Type 2B - Backed Stools

From Wayne's Dusty Box of Words
Jesus with the Doctors, from the Altarpiece of the Dominicans, c.1470-80

A clever if minor evolution of the scissor chair stool is the addition of a backboard. I have only found a couple of images of this type so far, all from the late 15th Century.

The structure is the same as for the Type 2A with the addition of a narrow vertical board to serve as back support. It is anchored to the center pivot of the legs and the center pivot of the seat. In order to preserve the ability to fold, the seat pin captured in a slot allowing it to ride up as the seat folds. Clever, not going to be super strong, but keeping in mind the stature of the typical medieval person, adequate for basic support.

Interestingly, all of the images of this style of stool that I have found so far depict a seat with only 3 legs per side. Though some of the illustrations are more artistic than others, the one of St. Jakob (in the appendix) has clear and believable details.


Seating is along the X.

Folding Chair by the author c.2020
Practical Matters:

The one is clearly not much different than the Type 2A. The addition of the back doesn’t affect its ability to fold. The height of the back is probably governed by the height of the seat boards in the folded position as you wouldn’t what the single board to stick up and snag stuff.

Construction Notes:

I have recently completed one of these (shown to the right) for KASF 2020. Obviously, this isn't a lot different than the 2A stools. But for this version, I scaled up the dimensions. I wanted a stool that was...Ducal Class, not effete 15th Century Frenchman size.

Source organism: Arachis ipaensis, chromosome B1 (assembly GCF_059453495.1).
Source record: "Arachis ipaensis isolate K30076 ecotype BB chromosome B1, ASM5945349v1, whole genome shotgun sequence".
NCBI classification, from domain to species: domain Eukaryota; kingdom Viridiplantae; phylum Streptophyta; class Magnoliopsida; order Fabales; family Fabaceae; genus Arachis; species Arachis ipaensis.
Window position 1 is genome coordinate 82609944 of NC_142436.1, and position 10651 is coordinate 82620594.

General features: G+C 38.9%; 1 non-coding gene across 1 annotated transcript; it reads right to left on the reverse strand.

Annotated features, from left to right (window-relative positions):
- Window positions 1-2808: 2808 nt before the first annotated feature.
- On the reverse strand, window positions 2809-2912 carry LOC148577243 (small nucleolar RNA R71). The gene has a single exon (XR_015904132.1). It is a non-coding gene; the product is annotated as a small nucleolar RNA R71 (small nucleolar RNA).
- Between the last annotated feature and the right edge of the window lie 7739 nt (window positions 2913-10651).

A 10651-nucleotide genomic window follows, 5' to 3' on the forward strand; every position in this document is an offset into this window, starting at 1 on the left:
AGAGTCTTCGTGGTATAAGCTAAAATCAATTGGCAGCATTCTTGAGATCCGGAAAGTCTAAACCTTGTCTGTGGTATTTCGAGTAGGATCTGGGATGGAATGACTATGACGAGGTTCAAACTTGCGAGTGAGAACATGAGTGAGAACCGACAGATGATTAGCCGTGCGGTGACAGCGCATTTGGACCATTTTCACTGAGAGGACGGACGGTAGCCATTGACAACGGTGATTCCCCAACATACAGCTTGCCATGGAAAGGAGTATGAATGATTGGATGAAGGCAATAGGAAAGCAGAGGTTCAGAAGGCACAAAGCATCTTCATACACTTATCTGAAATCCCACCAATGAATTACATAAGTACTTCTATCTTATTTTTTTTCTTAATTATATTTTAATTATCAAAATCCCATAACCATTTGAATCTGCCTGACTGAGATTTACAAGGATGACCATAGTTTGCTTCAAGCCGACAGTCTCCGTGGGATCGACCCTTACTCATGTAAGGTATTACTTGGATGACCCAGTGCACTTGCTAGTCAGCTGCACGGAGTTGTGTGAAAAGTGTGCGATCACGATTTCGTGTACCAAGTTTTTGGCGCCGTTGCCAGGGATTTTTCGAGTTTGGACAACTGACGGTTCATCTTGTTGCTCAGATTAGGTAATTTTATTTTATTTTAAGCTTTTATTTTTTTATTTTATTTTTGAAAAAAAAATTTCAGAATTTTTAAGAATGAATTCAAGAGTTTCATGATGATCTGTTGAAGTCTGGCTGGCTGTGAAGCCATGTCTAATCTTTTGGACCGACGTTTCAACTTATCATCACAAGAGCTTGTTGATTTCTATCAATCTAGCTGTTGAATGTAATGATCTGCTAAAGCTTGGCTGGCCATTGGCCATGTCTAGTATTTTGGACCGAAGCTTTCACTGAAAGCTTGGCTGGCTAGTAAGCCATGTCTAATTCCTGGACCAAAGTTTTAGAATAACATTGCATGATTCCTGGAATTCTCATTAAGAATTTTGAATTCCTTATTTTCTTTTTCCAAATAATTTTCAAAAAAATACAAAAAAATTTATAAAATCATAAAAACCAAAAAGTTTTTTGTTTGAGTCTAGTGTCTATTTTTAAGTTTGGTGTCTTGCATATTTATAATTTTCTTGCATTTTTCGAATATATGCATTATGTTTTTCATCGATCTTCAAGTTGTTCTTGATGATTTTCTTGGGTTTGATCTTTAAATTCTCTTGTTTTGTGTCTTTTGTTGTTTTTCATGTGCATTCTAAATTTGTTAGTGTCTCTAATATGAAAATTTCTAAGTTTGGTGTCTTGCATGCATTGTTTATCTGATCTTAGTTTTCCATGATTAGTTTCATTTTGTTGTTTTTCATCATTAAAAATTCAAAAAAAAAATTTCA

I set the seat height to 20", for reference, the modern standard is 19". This is pretty comfortable for me, however, Eydis's feet don't touch the ground. This was done by changing the side of the primary rectangle from 7" to 10" (see the 2A construction notes for how this works).

For the back, I used a long piece of hickory that was on the dark side and went well with the red oak of the chair. This wood should resist vertical splitting from any stress on that center slot. The center pin has a rosewood end that locks the backboard into its slot. I am dubious about the long term durability of this arrangement. It simply can't take the stress of a serious lounging but it will help you through those longer courts with some back support.

Common Terms: I haven't seen this type of chair specifically referenced in any text yet.

Gallery of Period Illustrations and Extant Examples
Gallery of Modern Reproductions

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